The matriarch joined the project in 2005. She would rather not reminisce on the hardships of their past life. “It’s only happiness from now on”, she defines. “I have my own house, my sons are building theirs. My youngest is now finishing high school, he plans on getting his drivers’ license and buying a motorcycle to go to college next year”, says her on her family’s conquests. “Having your own home and an honest job is one of the biggest victories I could ever want in life. I even have credit lines in banks if I want to invest”, she remarked.

Another matriarch that exercises leadership in palm tree farming is Angela Maria Santos, 60, which recently purchased an automobile. “I’ve built my house already. I joined in at the implementation phase of the program, on Project 3. The program has five projects, so I’m part of the third one”, she explained.

Angela is a straight-talking and fiercely determined woman. She believes that there is no secret for success in the palm oil business. “You can’t be afraid of getting your hands dirty. I remember when I started, I worked around the clock, even on Sundays, today I take days off on weekends. I hire people to work alongside my family”, she states.

Other producers drawn to project

Jabrair Ferreira, originally from the state of Goiânia, arrived in Pará in 2012 aiming at purchasing land to grow soy. After talking to a businessman in Tailândia, he learned about the business model that was different from anything he had ever worked with in the fields. “I’ve worked with cattle raising and soy. When I saw the numbers of the production chain, I was really surprised. I reached out to Agropalma in search of more information and how could I join the project. Today I have 350 hectares of palm planting, employing several families. I mean, back then I just wanted to guarantee my family’s living. Now I help other to feed their own and go after their dreams”, the producer observes.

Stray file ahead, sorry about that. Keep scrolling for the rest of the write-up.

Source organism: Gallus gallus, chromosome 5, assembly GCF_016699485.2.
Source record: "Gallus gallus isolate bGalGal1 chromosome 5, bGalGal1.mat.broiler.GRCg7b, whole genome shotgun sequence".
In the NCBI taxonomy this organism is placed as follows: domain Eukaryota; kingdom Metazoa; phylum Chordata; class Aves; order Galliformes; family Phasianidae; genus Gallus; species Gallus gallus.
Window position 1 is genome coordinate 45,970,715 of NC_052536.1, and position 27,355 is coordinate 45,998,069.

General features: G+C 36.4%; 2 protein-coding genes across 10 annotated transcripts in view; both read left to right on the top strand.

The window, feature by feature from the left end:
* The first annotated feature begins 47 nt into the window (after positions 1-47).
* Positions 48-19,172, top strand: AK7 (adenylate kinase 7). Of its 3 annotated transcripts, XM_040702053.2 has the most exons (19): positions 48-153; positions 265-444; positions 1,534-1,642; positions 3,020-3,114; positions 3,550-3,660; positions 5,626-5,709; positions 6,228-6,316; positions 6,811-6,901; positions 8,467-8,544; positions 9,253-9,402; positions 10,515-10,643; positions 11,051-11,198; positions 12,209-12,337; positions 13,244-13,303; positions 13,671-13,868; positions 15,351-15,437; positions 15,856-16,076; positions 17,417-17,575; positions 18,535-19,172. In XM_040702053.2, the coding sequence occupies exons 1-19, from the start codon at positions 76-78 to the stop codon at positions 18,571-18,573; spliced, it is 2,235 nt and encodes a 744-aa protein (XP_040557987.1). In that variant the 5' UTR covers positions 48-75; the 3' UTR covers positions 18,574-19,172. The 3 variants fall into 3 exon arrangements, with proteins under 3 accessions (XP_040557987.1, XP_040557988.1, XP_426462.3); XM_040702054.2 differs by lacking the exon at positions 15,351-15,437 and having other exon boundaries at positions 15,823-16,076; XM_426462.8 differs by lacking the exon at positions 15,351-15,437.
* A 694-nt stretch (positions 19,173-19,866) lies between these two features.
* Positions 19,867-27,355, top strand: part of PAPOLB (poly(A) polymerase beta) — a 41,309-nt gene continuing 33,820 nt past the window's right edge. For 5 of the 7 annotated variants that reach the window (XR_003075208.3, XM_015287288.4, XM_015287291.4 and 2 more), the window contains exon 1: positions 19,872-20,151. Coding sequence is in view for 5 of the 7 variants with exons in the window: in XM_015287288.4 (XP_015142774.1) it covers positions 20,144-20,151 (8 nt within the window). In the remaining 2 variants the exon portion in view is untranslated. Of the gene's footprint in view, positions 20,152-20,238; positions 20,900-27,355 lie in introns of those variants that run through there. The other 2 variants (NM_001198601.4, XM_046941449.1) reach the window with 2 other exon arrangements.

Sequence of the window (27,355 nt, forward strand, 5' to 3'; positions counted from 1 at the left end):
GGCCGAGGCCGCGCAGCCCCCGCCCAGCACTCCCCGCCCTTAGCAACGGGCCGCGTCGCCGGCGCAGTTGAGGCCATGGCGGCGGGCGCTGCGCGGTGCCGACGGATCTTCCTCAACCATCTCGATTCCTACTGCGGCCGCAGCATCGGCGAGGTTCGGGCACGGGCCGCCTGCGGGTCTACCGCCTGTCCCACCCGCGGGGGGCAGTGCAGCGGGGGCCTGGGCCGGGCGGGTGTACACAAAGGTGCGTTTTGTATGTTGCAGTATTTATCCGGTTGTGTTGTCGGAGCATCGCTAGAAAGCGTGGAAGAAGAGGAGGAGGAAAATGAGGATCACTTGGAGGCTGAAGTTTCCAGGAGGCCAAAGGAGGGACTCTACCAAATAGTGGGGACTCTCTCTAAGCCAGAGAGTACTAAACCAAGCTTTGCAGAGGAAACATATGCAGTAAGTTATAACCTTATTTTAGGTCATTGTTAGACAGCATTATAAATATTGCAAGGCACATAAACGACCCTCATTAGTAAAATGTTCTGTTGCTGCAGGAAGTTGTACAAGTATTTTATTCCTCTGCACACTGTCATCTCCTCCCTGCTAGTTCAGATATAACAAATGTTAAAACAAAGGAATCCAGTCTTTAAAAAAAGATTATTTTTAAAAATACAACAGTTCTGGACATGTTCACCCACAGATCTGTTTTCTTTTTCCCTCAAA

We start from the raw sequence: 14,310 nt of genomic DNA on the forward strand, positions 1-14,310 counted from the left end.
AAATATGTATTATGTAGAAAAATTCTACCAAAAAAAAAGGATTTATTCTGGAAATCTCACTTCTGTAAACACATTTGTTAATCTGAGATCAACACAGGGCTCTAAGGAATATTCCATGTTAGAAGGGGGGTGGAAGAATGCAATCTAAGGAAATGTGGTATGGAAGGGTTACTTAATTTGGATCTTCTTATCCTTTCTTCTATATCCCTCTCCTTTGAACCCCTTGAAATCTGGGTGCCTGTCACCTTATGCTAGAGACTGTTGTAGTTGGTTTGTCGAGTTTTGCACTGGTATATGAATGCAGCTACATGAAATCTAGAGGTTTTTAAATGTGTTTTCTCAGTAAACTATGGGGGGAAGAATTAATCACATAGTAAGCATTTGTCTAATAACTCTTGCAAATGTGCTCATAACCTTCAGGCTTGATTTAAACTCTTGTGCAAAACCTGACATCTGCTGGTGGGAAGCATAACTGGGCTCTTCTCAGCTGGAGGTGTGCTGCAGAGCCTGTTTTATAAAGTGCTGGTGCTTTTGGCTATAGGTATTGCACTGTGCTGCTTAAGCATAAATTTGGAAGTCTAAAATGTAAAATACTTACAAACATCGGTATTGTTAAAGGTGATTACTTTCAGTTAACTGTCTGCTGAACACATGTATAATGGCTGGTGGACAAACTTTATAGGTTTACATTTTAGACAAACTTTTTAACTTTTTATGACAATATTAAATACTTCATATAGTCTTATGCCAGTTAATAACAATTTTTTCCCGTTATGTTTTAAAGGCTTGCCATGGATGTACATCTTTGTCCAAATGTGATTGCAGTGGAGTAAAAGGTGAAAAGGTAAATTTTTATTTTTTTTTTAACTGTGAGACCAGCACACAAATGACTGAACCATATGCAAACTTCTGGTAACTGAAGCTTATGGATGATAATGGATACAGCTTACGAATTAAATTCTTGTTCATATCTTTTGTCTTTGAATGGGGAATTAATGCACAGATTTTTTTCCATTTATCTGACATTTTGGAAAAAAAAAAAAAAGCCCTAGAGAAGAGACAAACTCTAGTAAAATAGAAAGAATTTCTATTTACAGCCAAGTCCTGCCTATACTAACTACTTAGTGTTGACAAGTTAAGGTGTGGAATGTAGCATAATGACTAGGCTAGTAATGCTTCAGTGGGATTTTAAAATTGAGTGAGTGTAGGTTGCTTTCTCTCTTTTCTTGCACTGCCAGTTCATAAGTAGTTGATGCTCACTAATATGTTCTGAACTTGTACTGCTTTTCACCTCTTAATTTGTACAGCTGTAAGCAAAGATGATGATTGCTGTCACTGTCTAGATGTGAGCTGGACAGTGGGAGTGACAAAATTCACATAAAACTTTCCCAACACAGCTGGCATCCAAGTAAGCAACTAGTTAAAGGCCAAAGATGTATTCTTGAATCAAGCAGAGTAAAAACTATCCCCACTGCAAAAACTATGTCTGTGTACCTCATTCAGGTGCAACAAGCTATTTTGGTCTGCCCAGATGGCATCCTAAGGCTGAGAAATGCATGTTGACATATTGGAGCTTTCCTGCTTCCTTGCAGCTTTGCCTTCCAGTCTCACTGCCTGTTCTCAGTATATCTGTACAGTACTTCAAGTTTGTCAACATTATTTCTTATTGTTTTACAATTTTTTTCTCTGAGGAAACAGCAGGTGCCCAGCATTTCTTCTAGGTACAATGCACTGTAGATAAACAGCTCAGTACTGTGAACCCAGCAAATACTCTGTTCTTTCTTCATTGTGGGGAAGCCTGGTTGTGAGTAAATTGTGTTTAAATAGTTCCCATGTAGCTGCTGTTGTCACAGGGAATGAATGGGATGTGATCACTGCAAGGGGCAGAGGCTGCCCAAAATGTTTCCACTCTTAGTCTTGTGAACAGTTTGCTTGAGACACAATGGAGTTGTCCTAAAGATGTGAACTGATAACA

Jabrair’s property has 519 hectares in total. Of these, 169 hectares are forest areas that he strives to safeguard and preserve in the region. “It is part of the legal requirement for working”, he pointed out.

The lands he purchased were used as pasture by the livestock industry. Over the last few years, he managed to recover some areas and keep the forest standing.

When asked about his relationship with Agropalma, Jabrair showed trust and respect for the company. “When I started, the company wasn’t able to provide the palm tree seedlings. I bought them from another company, but from the very beginning Agropalma ensured that it would buy all my produce, which happens to this day. I get all fertilizers and inputs needed for planting and harvesting from the company (Agropalma), which provides technical assistance and has the seedlings now. The new ones you see me planting over here came from the company”, he points over to the expanding harvest. 

“Back then I didn’t, but now I know that the path for development of the region goes through growing palm”, stated the integrated producer.

12,000 hectares in 4 years

The coordinator of the Agricultural Department of Agropalma, Antônio Jorge Corrêa, took part in the implementation of all phases of the project of Agropalma Family Farming and Integration Program. He outlined that the implementation occurred in the form of five projects. “Each family farming project has 500 hectares of palm tree planting”, he clarified. Each hectare is roughly equivalent to the size of a soccer field.

“The initiative was a major success, because it’s a partnership, and we will keep doing that moving forward. Agropalma holds lectures with farmers, provides training, perform socioenvironmental studies. There is a whole preparation work, and even after the activity starts, the company is nearby providing technical assistance”, remarks the coordinator, one of the company faces that is most well-known by the farmer families.

“The company now is in the process of expanding the project, and in 3 or 4 years, our goal is to reach 12 thousand hectares of palm tree planting and family farming is included in this plan”, Jorge declares.


Source: Diário Online